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Chapter 5. The First Four Stages of Development: What Level Thinker Are You?

Most of us are not what we could be. We are less. We have great capacity, but most of it is dormant and undeveloped. Improvement in thinking is like improvement in basketball, ballet, or playing the saxophone. It is unlikely to take place in the absence of a conscious commitment to learn. As long as we take our thinking for granted, we don't do the work required for improvement.

Development in thinking is a gradual process requiring plateaus of learning and just plain hard work. It is not possible to become an excellent thinker by simply taking a beginning course. Changing one's habits of thought is a long-range project, happening over years, not weeks or months. The essential traits of a critical thinker, which we examined briefly in Chapter 3, require an extended period of development.

Here are the stages we go through if we aspire to develop as thinkers (Figure 5.1):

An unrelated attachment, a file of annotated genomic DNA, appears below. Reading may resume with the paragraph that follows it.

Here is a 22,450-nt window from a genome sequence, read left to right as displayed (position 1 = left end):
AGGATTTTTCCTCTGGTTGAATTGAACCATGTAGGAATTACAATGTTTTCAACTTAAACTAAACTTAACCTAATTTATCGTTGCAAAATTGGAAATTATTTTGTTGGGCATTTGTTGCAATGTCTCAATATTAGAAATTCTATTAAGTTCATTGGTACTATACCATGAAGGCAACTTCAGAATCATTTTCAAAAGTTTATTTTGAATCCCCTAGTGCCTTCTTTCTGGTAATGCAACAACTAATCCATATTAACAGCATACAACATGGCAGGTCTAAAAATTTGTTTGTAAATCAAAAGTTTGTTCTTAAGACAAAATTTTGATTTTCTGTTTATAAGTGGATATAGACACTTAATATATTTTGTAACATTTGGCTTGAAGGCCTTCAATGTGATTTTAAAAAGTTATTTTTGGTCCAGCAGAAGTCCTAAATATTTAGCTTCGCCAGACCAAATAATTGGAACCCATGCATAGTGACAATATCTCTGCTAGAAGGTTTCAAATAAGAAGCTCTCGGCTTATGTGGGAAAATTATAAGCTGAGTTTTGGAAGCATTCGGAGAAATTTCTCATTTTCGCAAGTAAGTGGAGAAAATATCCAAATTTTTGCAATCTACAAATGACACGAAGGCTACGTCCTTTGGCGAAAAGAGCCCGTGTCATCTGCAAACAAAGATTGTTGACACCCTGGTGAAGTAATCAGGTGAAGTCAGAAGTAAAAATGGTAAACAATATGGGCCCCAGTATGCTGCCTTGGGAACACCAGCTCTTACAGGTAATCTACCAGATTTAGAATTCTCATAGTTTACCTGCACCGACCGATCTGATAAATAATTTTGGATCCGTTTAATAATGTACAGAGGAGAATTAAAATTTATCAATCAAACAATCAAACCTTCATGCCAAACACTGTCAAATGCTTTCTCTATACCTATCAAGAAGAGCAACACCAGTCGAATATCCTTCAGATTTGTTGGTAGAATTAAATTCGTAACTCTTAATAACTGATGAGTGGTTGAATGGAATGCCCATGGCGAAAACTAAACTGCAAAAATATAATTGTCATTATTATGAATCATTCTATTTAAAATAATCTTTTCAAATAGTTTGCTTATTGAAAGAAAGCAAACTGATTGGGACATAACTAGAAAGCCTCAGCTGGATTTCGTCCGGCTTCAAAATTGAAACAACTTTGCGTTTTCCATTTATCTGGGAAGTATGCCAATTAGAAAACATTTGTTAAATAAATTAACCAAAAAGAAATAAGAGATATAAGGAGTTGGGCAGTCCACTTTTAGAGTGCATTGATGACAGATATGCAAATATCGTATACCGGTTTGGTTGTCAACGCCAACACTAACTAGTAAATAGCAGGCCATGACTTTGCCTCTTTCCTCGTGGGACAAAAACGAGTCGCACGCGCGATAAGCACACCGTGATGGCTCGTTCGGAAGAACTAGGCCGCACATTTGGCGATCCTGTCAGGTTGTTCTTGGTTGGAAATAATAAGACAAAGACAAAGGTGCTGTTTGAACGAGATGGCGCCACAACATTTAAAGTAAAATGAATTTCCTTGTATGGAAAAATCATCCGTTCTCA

Stage 1 The Unreflective Thinker (we are unaware of significant problems in our thinking)

Stage 2 The Challenged Thinker (we become aware of problems in our thinking)

Stage 3 The Beginning Thinker (we try to improve, but without regular practice)

Stage 4 The Practicing Thinker (we recognize the necessity of regular practice)

Stage 5 The Advanced Thinker (we advance in accordance with our practice)

Stage 6 The Master Thinker (skilled and insightful thinking becomes second nature)

Figure 5.1. Most people have lived their entire lives as unreflective thinkers. To develop as thinkers requires commitment to daily practice.


In this chapter, we will explain the first four stages with the hope that understanding these stages, even at a provisional level, will help you begin to grasp what is necessary in order to develop as a thinker. Only through years of advanced practice can one become an "advanced" or "master" thinker.

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